Taking pride in ‘paper or plastic’
Raise your hands if you hate errands. OK, you can put that hand down and continue.
I’m the kind of guy who takes a no-nonsense approach to annoying errands like grocery shopping. I stomp through the store with grocery list in hand, throw the food in the cart and make every attempt to breeze through the register.
If you have ever seen me shop, which would be a bit creepy of you, then you’d know that I turn into Speed Racer at the cash register. I load and unload my groceries like a pit stop crew at the NASCAR Sprint Cup Series. It was during one speedy cart liberation that a cashier said something that struck me.
“You are pretty fast with your groceries,” she said. “You could totally be a cashier. I don’t know if that is an insult or a compliment.”
Both of us shared a laugh about it, but that comment nestled itself comfortably in my brain as I traversed the parking lot. It bothered me that the thought of being a good cashier be an insult to anybody.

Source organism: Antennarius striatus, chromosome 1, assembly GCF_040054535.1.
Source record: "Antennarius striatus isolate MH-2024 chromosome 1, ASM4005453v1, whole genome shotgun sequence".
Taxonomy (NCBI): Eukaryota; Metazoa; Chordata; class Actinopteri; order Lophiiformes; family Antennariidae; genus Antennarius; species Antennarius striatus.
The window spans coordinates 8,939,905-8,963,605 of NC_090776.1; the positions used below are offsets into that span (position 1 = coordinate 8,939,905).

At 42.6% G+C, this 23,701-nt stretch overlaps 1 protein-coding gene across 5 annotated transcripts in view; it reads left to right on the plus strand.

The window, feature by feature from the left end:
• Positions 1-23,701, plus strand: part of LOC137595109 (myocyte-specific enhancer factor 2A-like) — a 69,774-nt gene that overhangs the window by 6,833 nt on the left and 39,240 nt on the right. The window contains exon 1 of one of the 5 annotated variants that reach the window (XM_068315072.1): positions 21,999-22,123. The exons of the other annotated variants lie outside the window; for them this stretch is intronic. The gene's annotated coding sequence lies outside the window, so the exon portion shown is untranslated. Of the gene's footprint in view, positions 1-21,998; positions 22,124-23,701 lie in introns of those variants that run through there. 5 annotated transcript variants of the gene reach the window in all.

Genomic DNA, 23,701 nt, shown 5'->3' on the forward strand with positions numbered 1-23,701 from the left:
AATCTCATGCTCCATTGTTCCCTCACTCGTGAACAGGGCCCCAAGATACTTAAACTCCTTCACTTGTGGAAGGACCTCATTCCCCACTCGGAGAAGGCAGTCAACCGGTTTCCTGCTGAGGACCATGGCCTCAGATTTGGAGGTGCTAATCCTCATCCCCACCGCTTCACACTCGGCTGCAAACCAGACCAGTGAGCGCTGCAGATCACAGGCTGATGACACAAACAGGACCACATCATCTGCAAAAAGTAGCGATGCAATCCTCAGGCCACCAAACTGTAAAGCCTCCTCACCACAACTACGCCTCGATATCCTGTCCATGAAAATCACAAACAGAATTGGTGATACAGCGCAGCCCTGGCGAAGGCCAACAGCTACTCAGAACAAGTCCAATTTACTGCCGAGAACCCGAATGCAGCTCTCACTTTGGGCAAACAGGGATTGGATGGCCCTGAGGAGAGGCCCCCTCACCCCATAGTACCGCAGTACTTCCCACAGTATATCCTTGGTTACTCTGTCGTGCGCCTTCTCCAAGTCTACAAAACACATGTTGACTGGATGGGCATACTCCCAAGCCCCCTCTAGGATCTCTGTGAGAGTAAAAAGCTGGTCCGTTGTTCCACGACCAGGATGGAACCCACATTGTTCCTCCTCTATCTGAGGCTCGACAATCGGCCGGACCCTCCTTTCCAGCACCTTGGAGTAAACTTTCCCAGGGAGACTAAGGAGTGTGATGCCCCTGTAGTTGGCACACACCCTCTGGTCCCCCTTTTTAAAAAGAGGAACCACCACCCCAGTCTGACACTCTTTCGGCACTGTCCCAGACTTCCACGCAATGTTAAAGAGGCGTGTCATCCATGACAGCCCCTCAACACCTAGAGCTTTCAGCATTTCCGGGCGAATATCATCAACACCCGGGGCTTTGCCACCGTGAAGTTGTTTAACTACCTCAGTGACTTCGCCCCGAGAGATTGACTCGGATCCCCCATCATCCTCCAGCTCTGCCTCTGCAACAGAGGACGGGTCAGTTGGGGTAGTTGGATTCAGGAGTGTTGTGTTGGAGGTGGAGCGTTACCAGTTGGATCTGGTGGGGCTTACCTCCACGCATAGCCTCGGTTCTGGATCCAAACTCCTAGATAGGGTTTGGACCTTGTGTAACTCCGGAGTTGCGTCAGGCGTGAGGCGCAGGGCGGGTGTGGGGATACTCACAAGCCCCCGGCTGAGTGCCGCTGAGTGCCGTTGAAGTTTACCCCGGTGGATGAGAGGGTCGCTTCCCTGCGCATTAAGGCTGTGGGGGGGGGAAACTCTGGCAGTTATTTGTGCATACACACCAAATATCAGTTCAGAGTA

We all work hard. Our nation’s workforce includes janitors, construction workers, teachers, managers, artists, athletes, writers and so many others just looking to earn a paycheck each week. The only thing that divides these professions is how important they are perceived in the public eye. No job should be above or below anyone who is willing to put in the effort.
Respect should be given to anyone striving to be a good worker and being the best at what they do. Many cashiers I have come across are amazing at their jobs because they take pride in their work. It does not require a college degree, but it does require good old-fashioned effort. No self checkout machine can replace good customer service.
Skill diversity is the key to a healthy economy because everyone is born with different talents. An individual may possess the knowledge to navigate law school, while another has the endurance required to plow roads all night. One earns a bigger paycheck and drives a nicer car, but in my mind, neither is more important than the other.
Growing up, I have always been told to work hard at any job. This forced me to put effort and enthusiasm into a simple task like flipping pizzas or a complex one like running a website. The type of work does not matter because it is all boils down to the passion put into it.
Those who take pride in their work represent the very best of the American workforce. That cashier made my shopping experience that much better and I contend that her compliment was no insult.
I enjoy my chosen career path, but am happy to know that I would make a speedy cashier if needed. Trust me, I’ll have those groceries scanned and bagged before you have time to consider paper or plastic.